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Category Archives: GMAT COMPASS


GMAT Shortcuts

An enduring myth among many test-takers (GMAT and otherwise) is that standardized test preparation is simply a matter of memorizing a few rules and shortcuts and implementing these tricks on test day. This belief is only reinforced by large test-prep companies like The Princeton Review and Kaplan, whose curriculum is oriented around such superficial techniques. Unfortunately, I’ve had to break the news to a few…

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GMAT Sentence Correction: “That” versus “Which”

One of the common grammatical stumbling blocks for GMAT test-takers concerns the appropriate use of “that” and “which.” Although the difference between “that” and “which” will almost never be the make-or-break difference in a GMAT Sentence Correction question, understanding when each term is correct can help you quickly eliminate choices on test day. The key difference between “that” and “which” is the following: “That” introduces…

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GMAT Sentence Correction: Relative Clauses

As an independent GMAT tutor, I find that many of the students I work with struggle on Sentence Correction because they find it difficult to breach the gap between grammatical intuitions and concrete grammatical rules. In such cases, I find that students benefit most from clearly delineating the grammatical rules that appear on the test and learning how to identify them. In this and subsequent…

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The Logic of GMAT Data Sufficiency

I recently received an e-mail from someone undergoing a mini-crisis over GMAT Data Sufficiency. I’ve decided to share the e-mail and my thoughts with the GMAT world: “… so critical reasoning isn’t much of a problem, nor is problem solving. But I can’t, for the life of me, wrap my mind around data sufficiency. And, really, I don’t understand why it appears on the GMAT….

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The Logic of GMAT Data Sufficiency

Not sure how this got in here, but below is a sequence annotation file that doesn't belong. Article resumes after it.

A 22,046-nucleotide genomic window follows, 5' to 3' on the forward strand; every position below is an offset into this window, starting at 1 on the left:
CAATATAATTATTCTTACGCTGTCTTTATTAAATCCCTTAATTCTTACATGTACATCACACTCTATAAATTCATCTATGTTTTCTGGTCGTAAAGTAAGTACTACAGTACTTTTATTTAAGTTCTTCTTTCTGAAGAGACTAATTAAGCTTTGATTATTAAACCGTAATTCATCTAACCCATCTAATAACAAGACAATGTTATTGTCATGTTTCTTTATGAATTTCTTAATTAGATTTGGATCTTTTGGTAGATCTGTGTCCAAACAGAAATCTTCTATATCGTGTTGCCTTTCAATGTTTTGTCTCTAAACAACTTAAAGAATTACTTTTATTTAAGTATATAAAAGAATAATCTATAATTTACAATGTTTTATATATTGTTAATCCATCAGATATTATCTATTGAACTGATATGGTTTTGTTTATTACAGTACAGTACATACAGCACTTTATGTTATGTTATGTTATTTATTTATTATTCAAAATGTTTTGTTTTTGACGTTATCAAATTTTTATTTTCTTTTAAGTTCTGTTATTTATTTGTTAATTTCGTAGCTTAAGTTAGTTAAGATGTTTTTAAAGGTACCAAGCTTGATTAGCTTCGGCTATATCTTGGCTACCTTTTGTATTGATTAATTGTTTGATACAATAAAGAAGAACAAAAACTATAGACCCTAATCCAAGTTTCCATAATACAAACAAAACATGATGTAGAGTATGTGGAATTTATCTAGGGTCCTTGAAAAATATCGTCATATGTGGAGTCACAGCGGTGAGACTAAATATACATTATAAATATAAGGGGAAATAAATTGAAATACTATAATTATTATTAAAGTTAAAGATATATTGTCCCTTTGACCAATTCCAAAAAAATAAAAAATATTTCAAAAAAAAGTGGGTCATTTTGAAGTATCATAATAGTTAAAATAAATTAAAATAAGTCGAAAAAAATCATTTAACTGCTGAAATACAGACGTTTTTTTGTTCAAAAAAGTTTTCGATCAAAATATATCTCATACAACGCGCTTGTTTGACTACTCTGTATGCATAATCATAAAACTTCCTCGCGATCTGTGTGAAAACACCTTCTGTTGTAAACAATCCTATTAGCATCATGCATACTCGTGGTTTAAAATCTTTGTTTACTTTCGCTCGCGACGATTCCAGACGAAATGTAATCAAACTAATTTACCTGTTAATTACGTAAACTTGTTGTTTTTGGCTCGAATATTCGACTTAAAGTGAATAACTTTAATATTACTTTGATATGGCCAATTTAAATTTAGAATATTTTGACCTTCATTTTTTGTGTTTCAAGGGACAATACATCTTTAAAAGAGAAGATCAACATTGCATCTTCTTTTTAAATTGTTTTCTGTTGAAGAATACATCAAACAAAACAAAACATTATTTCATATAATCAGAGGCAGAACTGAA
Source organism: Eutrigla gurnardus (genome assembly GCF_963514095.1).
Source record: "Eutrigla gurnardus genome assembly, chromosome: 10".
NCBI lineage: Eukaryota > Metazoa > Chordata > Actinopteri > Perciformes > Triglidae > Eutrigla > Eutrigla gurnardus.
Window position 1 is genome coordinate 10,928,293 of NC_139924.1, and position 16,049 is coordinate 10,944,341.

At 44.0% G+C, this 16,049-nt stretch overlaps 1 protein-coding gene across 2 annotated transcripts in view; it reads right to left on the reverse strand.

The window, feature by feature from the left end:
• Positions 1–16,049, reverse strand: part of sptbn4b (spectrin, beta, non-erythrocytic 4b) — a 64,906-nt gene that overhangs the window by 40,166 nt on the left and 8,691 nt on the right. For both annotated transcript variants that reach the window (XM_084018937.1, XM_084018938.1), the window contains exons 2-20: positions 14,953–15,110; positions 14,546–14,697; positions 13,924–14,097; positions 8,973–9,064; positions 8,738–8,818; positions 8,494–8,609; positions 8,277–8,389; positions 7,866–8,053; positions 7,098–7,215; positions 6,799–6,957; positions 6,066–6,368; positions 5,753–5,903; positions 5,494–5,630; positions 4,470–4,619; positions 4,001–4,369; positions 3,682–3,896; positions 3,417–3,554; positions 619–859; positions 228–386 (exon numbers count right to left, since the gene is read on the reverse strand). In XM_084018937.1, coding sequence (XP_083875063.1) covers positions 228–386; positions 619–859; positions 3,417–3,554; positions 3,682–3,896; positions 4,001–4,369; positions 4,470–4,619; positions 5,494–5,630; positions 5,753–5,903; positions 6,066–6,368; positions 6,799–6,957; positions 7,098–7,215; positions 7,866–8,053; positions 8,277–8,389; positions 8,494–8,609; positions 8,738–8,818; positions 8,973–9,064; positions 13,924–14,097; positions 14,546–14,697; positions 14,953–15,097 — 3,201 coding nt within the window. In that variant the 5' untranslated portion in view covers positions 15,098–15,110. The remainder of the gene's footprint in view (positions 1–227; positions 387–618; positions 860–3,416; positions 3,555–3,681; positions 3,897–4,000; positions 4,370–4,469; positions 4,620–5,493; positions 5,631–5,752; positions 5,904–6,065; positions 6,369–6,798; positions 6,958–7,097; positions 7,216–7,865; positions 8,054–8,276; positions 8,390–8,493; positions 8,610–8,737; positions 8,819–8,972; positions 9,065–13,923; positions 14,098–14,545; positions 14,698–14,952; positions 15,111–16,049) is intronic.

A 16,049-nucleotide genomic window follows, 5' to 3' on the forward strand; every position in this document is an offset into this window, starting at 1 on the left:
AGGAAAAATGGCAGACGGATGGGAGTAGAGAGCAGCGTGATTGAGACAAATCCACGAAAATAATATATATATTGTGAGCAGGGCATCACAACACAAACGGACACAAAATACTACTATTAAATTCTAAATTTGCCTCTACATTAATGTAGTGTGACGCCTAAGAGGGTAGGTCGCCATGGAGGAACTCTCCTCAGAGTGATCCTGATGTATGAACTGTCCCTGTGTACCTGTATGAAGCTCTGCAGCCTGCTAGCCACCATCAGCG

I recently received an e-mail from someone undergoing a mini-crisis over GMAT Data Sufficiency. I’ve decided to share the e-mail and my thoughts with the GMAT world: “… so critical reasoning isn’t much of a problem, nor is problem solving. But I can’t, for the life of me, wrap my mind around data sufficiency. And, really, I don’t understand why it appears on the GMAT….

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The Most Common GMAT Data Sufficiency Mistake

As anyone who has prepared for the GMAT would attest to, the GMAT data sufficiency is probably the trickiest component of the test. Along with requiring an abundance of abstract thought, its strange wording and structure naturally induce students to make mistakes. Here, I’m going to discuss the #1 mistake students make on data sufficiency: They don’t evaluate the statements independently! Let’s look at a…

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Understanding the GMAT CAT: Verbal Success is More Important than Quantitative Success

A lot of the students who come to me looking for tutoring are looking for intensive work in the Quantitative section of the GMAT. This, of course, makes sense. Many people studying for the GMAT haven’t taken a math course since high school, and the idea of doing a weighted average question in Data Sufficiency often inspires a reaction somewhere between mild dread and existential…

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How to study (and not study) for the GMAT

A wise dude named Einstein once defined insanity as such: “Doing the same thing over and over again and expecting different results.” Despite the somewhat philosophical tenor of this quote, I find it highly applicable to the situation that confronts many GMAT test-takers. Having developed and familiarized themselves with a certain approach, many GMATers come to practice that approach habitually, even when it yields less-than-desirable…

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The downside of commercial GMAT materials

As a full-time GMAT tutor and a frequent reader of GMAT forums, I see many students who spend a decent chunk of their prep time using commercial materials. In a way, the use of commercial practice questions is almost inevitable: If you sign up with a company, you do so with the belief that its materials will accurately reflect what’s on the GMAT, and you…

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GMAT Inconsistency

I recently began working with a student who is confronting a fairly unique challenge. She is fantastic at Quant, but the two times she took the GMAT, her Verbal scores varied wildly: 36 her first sitting and 15 the next. When confronted with such a situation, my first assumption is that the student’s problem is only somewhat conceptual. After all, if she was able to…

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